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Can’d Goodies: JavaScript Query String Encoding and Decoding

Learn how to serialize JavaScript objects and arrays to URL query strings with can-param, and how to deserialize a query string into an object or array!

Chasen Le Hara

Chasen Le Hara

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CanJS has everything you need to build a web app’s front-end: components, templating, models, and more. We also publish all of the modules that provide the infrastructure for the higher-level APIs, including a utility library called can-util.

This week Justin hosted a training on the different DOM and JS utilities that are included in can-util:

CanJS’s mission is to balance stability and innovation, which is one reason why we prefer to publish all of the useful bits of CanJS as independent packages. In the spirit of making all of our code more modular, we’ve started the process of extracting can-util’s useful modules into their own packages.

Today I’d like to highlight two new modules we split this week: can-param and can-deparam, both of which make it easier to deal with the query string of a URL (the part after the ?).

Have you ever needed to parse what’s in a query string, or take an object and put it in the query string? Then these packages are for you!

Serializing JavaScript arrays and objects into query strings

can-param takes an array or object and can serialize it into a query string. Let’s look at an example:

var param = require("can-param");
param({foo: "bar"})          //-> "foo=bar"

In this example, we’re providing can-param an object and it returns the string foo=bar.

Hot tip: query strings support arrays and nested values! Check out these examples, where an array is being turned into a query string and a nested object gets serialized correctly:

param({foo: ["bar", "baz"]}) //-> "foo[]=bar&foo[]=baz"
param({foo: {bar: "baz"}})    //-> "foo[bar]=baz"

Last cool thing: can-param uses encodeURIComponent to encode special characters, so in the example below, & gets converted into %26:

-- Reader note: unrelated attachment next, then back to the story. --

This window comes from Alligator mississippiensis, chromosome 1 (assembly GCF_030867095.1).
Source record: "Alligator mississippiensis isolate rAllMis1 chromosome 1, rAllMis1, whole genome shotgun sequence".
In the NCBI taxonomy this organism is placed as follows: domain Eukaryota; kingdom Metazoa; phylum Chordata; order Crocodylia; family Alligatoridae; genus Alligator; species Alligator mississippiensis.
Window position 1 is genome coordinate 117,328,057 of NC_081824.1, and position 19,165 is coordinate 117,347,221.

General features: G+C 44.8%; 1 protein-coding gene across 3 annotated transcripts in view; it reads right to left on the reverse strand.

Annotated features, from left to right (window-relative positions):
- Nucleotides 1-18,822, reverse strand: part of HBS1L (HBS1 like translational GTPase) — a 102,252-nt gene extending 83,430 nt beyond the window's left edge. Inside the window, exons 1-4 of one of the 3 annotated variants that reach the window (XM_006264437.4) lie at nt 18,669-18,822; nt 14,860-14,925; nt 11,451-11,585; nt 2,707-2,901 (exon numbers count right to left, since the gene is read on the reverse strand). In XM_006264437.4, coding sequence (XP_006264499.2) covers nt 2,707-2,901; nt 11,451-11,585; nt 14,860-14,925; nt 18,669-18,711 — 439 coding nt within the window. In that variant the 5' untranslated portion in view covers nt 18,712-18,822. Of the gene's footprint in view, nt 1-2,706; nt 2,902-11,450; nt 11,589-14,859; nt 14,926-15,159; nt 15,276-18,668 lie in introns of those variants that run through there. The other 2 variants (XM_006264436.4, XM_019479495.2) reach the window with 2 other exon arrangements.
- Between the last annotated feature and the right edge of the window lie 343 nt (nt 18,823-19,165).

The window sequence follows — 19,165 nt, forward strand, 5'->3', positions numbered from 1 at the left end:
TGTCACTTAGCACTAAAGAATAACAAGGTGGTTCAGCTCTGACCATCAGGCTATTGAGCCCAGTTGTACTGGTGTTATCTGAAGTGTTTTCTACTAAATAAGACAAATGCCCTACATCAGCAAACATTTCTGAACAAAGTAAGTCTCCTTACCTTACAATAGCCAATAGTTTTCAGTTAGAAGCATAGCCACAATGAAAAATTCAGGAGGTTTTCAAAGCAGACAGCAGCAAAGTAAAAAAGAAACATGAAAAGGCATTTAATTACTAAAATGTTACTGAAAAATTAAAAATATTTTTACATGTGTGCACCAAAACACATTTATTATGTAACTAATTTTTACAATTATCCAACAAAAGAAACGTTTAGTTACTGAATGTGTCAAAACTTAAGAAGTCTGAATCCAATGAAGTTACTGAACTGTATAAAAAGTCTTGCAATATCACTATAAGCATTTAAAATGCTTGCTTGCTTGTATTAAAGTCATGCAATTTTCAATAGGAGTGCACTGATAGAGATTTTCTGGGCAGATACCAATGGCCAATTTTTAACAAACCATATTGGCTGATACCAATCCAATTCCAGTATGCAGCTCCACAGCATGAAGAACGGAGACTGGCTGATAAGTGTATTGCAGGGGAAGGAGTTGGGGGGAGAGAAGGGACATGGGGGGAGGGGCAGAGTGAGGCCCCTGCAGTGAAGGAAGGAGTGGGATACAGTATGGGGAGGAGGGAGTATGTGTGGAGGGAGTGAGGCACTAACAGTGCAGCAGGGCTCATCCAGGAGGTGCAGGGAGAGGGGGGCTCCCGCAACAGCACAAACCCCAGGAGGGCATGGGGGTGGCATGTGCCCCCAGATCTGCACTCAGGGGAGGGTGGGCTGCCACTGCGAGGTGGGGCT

param({foo: "bar & baz"}) //-> "foo=bar+%26+baz"

In the Weather Report Guide, we make a request to Yahoo’s Weather API with the location the user types in. To encode the location correctly (which could have spaces or special characters), we use can-param before making the fetch request. The fetch API is great, although it doesn’t provide any serialization for your parameters, making can-param a perfect fit for the problem.

Parsing query strings into JavaScript arrays or objects

can-deparam is the opposite of can-param: it can take a query string and turn it into an array or object.

Let’s say we’re writing some routing code that needs to run when the URL changes:

window.onhashChange = function() {
    // Need to change the route based on window.location.hash

In this example, we’re providing can-deparam the string and its returning an object.

If we go to #foo=bar&number=1234, we want an object with foo and number properties that have the values we need.

can-deparam is a perfect solution!

var deparam = require("can-deparam");
window.onhashChange = function() {
	var params = deparam(window.location.hash.substr(1));
	params// -> '{"foo" : "bar", "number": 1234}'

Here are some examples of decoding a query string that represents an array and nested object:

deparam("foo[]=bar&foo[]=baz"); // -> '{"foo" : ["bar", "baz"]}'
deparam("foo[bar]=baz"); // -> '{"foo" : {"bar": "baz"}}'

Last but not least, can-deparam used decodeURIComponent to decode special characters, so in the example below, %20 gets converted into a space and %26 gets converted into &:

deparam("foo=bar%20%26%20baz"); // -> '{"foo" : "bar & baz"}'

More goodies to come!

Both of these modules are useful on their own, which is why we’ve split them from can-util. The next version of can-util (3.4) will use them instead of its own implementation, and the next version of can (3.6) will do the same.

We’re going to continue extracting the useful modules from can-util and making small modules that are generally useful. If you have any questions or comments, please join us on our forums or Gitter chat!